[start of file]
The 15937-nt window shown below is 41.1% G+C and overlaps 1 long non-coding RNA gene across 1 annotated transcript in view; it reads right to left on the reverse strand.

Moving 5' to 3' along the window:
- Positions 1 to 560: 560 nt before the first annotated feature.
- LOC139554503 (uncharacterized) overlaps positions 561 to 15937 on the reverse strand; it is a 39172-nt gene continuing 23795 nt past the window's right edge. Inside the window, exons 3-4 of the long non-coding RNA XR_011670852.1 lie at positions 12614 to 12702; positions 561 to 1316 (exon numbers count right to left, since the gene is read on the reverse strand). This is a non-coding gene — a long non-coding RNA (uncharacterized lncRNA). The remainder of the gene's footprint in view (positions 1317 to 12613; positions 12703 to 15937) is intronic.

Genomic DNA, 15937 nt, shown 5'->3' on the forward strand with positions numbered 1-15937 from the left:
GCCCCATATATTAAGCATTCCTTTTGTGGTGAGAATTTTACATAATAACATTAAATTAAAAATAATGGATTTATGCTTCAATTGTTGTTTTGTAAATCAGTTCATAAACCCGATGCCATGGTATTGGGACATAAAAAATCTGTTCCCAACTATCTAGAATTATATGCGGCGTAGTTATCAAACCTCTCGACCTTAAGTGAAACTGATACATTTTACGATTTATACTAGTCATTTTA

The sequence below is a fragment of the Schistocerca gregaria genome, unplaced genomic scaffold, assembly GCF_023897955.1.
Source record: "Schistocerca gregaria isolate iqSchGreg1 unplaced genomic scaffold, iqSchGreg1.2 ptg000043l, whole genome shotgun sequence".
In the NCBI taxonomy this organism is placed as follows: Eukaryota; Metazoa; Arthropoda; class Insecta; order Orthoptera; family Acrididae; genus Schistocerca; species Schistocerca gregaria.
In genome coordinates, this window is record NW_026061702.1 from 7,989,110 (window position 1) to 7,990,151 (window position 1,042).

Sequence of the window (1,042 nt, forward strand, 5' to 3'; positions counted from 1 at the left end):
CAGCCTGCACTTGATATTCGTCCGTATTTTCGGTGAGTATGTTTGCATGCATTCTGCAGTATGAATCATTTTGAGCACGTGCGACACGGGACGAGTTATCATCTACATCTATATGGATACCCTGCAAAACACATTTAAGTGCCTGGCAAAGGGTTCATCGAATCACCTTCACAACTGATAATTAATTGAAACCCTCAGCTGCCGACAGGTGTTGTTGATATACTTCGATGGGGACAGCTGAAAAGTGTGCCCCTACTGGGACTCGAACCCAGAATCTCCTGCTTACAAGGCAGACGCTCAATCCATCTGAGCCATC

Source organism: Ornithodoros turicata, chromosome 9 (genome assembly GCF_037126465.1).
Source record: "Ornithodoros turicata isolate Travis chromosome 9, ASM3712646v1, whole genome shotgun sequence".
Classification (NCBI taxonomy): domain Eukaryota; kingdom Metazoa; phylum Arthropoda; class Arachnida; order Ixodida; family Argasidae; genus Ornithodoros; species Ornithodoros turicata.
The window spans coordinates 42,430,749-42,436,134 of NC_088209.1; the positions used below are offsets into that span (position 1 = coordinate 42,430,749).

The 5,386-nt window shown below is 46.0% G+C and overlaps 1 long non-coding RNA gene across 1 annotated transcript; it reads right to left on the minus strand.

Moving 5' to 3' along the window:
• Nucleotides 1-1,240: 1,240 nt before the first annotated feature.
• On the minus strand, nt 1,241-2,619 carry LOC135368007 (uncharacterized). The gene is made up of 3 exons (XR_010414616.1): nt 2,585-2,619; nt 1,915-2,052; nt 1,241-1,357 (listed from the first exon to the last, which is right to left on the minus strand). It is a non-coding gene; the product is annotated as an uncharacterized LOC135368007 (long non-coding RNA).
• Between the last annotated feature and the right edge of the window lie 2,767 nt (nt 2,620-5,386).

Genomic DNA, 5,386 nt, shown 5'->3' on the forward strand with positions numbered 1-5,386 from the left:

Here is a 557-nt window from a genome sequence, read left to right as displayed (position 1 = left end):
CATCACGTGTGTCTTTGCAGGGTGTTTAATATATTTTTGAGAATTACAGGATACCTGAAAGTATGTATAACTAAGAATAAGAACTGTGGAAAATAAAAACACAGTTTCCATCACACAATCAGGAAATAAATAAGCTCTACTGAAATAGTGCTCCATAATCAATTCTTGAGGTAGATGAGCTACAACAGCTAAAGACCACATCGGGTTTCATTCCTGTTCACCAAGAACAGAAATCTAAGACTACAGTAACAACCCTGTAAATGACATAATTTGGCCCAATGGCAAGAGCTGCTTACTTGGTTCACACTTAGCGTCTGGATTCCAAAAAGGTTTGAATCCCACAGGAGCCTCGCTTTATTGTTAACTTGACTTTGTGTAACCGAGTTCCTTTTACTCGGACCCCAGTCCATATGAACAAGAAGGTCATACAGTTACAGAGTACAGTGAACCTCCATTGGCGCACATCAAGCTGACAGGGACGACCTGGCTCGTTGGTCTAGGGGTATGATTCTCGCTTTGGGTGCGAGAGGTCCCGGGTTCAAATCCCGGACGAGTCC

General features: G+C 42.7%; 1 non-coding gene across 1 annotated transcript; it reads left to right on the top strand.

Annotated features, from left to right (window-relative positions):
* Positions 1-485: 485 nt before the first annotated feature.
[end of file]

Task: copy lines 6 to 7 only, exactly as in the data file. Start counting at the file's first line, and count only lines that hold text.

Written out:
GCCCCATATATTAAGCATTCCTTTTGTGGTGAGAATTTTACATAATAACATTAAATTAAAAATAATGGATTTATGCTTCAATTGTTGTTTTGTAAATCAGTTCATAAACCCGATGCCATGGTATTGGGACATAAAAAATCTGTTCCCAACTATCTAGAATTATATGCGGCGTAGTTATCAAACCTCTCGACCTTAAGTGAAACTGATACATTTTACGATTTATACTAGTCATTTTA

The sequence below is a fragment of the Schistocerca gregaria genome, unplaced genomic scaffold, assembly GCF_023897955.1.